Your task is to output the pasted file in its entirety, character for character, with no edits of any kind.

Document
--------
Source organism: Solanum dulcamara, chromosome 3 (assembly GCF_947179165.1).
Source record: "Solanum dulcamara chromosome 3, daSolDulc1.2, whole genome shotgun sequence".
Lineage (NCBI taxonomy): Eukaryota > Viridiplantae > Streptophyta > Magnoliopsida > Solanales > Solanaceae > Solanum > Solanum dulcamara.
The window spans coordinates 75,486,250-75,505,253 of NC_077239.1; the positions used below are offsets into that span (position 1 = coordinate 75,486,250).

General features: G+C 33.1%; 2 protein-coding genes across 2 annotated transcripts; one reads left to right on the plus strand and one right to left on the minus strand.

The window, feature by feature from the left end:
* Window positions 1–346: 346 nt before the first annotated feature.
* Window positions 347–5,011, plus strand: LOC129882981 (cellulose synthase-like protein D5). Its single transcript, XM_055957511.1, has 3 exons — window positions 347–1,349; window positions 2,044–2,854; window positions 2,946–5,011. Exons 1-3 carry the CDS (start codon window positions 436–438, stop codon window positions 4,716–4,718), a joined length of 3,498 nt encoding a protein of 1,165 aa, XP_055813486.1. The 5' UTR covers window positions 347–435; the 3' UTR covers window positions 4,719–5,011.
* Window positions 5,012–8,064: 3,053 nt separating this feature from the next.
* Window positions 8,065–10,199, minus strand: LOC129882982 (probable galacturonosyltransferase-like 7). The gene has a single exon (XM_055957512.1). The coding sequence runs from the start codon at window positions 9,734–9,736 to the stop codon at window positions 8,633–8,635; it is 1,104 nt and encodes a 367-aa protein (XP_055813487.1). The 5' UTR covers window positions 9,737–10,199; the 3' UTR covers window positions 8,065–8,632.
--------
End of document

Source organism: Solanum dulcamara, chromosome 3 (assembly GCF_947179165.1).
Source record: "Solanum dulcamara chromosome 3, daSolDulc1.2, whole genome shotgun sequence".
Lineage (NCBI taxonomy): Eukaryota > Viridiplantae > Streptophyta > Magnoliopsida > Solanales > Solanaceae > Solanum > Solanum dulcamara.
The window spans coordinates 75,486,250-75,505,253 of NC_077239.1; the positions used below are offsets into that span (position 1 = coordinate 75,486,250).

General features: G+C 33.1%; 2 protein-coding genes across 2 annotated transcripts; one reads left to right on the plus strand and one right to left on the minus strand.

The window, feature by feature from the left end:
* Window positions 1–346: 346 nt before the first annotated feature.
* Window positions 347–5,011, plus strand: LOC129882981 (cellulose synthase-like protein D5). Its single transcript, XM_055957511.1, has 3 exons — window positions 347–1,349; window positions 2,044–2,854; window positions 2,946–5,011. Exons 1-3 carry the CDS (start codon window positions 436–438, stop codon window positions 4,716–4,718), a joined length of 3,498 nt encoding a protein of 1,165 aa, XP_055813486.1. The 5' UTR covers window positions 347–435; the 3' UTR covers window positions 4,719–5,011.
* Window positions 5,012–8,064: 3,053 nt separating this feature from the next.
* Window positions 8,065–10,199, minus strand: LOC129882982 (probable galacturonosyltransferase-like 7). The gene has a single exon (XM_055957512.1). The coding sequence runs from the start codon at window positions 9,734–9,736 to the stop codon at window positions 8,633–8,635; it is 1,104 nt and encodes a 367-aa protein (XP_055813487.1). The 5' UTR covers window positions 9,737–10,199; the 3' UTR covers window positions 8,065–8,632.